Nonresidential building and heavy engineering/civil construction starts are up through three quarters of 2014. Nonresidential building construction starts experienced a 6.4 percent increase in January through September of 2014 versus the same period in 2013. Heavy engineering and civil construction starts saw a 10.9 percent increase during the same time in 2014 versus 2013.
Nonresidential construction starts in the Midwest saw a jump of 15.8 percent while the South saw a 12.4 percent increase. Small declines were experienced in the Northeast (6.4 percent decline) and the West (1.1 percent decline).
All four geographic regions experienced increases in heavy engineering and civil construction starts. The West had the biggest increase at 21.9 percent followed by the South with 12.6 percent, the Midwest with 4.6 percent and the Northeast with 3.4 percent.
The Midwest region currently has the lowest unemployment rate of the four regions at 5.7 percent. Unemployment in the Northeast is at 6.1 percent followed by the South at 6.2 percent and the West at 6.5 percent.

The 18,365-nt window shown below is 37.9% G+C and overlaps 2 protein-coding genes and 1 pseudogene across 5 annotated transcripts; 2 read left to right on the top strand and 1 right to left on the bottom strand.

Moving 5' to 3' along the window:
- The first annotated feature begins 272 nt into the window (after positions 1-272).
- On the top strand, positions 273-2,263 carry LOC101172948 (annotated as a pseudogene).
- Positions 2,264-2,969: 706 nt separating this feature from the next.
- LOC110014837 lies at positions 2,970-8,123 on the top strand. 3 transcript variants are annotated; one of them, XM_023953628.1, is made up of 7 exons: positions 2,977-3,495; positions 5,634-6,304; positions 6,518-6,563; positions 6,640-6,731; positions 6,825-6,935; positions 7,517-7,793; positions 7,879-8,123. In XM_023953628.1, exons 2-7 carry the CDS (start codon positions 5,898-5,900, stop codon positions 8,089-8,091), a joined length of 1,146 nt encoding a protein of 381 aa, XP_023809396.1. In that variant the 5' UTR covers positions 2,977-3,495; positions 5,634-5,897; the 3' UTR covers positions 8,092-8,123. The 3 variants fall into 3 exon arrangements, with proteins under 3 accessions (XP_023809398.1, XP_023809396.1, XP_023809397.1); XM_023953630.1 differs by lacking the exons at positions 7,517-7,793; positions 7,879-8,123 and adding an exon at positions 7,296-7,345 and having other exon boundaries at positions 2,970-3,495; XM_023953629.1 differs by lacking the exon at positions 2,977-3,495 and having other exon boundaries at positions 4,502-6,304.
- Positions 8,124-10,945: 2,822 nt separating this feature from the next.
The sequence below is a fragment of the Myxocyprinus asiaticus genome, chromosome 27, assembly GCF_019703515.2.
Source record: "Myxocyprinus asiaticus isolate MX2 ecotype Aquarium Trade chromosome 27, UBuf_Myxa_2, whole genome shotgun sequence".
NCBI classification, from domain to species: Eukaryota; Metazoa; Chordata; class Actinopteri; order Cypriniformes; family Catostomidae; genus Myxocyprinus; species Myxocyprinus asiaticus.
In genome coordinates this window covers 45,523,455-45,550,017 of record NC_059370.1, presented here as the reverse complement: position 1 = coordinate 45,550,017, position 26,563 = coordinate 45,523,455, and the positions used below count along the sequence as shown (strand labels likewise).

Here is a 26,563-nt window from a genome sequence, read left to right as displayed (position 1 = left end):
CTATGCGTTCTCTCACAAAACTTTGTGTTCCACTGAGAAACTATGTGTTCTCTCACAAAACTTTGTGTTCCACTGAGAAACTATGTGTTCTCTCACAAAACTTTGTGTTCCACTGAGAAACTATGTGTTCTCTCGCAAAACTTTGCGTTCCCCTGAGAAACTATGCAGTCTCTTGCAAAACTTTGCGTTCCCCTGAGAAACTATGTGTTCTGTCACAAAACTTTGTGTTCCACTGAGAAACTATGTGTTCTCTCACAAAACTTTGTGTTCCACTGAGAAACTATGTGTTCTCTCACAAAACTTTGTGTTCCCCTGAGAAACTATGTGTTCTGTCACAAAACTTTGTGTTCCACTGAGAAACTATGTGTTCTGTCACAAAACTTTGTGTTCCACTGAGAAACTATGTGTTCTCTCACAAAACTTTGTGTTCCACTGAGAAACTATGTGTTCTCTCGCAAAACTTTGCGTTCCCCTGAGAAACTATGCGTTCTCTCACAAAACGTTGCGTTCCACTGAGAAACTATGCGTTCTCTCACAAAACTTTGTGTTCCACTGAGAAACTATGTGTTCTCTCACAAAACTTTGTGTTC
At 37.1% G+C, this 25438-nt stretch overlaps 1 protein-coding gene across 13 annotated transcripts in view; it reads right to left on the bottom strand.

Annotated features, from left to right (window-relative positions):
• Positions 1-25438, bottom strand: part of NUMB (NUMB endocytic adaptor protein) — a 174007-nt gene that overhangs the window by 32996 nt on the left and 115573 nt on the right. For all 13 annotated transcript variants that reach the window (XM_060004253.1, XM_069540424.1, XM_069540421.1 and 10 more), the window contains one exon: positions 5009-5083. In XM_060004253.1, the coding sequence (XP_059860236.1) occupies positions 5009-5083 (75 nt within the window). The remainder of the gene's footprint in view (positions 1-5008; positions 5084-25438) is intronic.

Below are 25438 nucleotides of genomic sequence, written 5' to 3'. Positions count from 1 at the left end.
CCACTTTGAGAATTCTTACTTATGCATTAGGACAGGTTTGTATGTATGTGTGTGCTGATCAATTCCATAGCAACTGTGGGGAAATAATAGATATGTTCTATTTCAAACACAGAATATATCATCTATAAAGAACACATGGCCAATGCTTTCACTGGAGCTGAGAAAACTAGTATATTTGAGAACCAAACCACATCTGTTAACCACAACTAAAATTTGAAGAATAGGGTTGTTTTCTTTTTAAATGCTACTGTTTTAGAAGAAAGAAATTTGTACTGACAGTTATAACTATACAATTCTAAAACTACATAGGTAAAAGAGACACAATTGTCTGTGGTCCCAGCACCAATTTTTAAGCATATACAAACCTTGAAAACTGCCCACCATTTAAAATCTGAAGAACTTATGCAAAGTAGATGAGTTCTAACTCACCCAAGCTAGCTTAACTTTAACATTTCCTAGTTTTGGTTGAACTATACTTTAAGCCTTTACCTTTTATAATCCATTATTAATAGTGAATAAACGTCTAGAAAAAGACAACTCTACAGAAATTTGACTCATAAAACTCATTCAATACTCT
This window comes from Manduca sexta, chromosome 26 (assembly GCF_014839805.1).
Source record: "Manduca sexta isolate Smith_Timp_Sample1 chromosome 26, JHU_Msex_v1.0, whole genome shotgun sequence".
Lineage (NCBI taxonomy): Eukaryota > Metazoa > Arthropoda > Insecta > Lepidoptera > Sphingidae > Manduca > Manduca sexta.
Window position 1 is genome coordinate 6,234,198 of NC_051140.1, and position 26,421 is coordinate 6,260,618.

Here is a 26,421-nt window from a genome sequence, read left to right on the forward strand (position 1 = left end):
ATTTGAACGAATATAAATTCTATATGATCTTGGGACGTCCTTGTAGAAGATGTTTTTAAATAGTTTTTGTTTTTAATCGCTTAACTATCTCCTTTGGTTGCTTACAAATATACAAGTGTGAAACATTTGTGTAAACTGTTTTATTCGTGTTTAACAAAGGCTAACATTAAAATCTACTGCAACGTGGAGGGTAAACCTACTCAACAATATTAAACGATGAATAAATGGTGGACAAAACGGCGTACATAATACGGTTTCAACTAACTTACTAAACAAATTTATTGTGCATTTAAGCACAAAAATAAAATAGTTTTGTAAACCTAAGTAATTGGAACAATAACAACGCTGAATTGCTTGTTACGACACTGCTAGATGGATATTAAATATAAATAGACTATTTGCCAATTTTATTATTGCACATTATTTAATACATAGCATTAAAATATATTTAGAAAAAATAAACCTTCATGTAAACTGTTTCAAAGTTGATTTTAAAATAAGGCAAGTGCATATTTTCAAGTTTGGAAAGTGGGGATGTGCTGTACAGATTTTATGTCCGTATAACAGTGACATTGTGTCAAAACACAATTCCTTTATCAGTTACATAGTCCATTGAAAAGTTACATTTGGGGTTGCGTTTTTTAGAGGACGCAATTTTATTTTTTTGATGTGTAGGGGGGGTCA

Breaking it into even smaller sub-regions, the West North Central, which has benefitted from North Dakota's energy boom has the lowest unemployment rate of the sub-regions at 4.7 percent. The West North Central sub-region includes the states of Iowa, Kansas, Minnesota, Missouri, Nebraska, North Dakota and South Dakota. The West South Central sub-region has a 5.3 percent unemployment rate and has benefitted from stronger labor markets in Texas. The West South Central sub-region includes Arkansas, Louisiana, Oklahoma and Texas.
On the opposite end of the scall, the East South Central sub-region - which includes the states of Alabama, Kentucky, Mississippi and Tennessee - has recorded the highest current unemployment rate at 7 percent followed by the Pacific (Alaska, California, Hawaii, Oregon and Washington) at 6.9 percent and the South Atlantic (Delaware, D.C., Florida, Georgia, Maryland, North Carolina, South Carolina, Virginia and West Virginia) at 6.5 percent.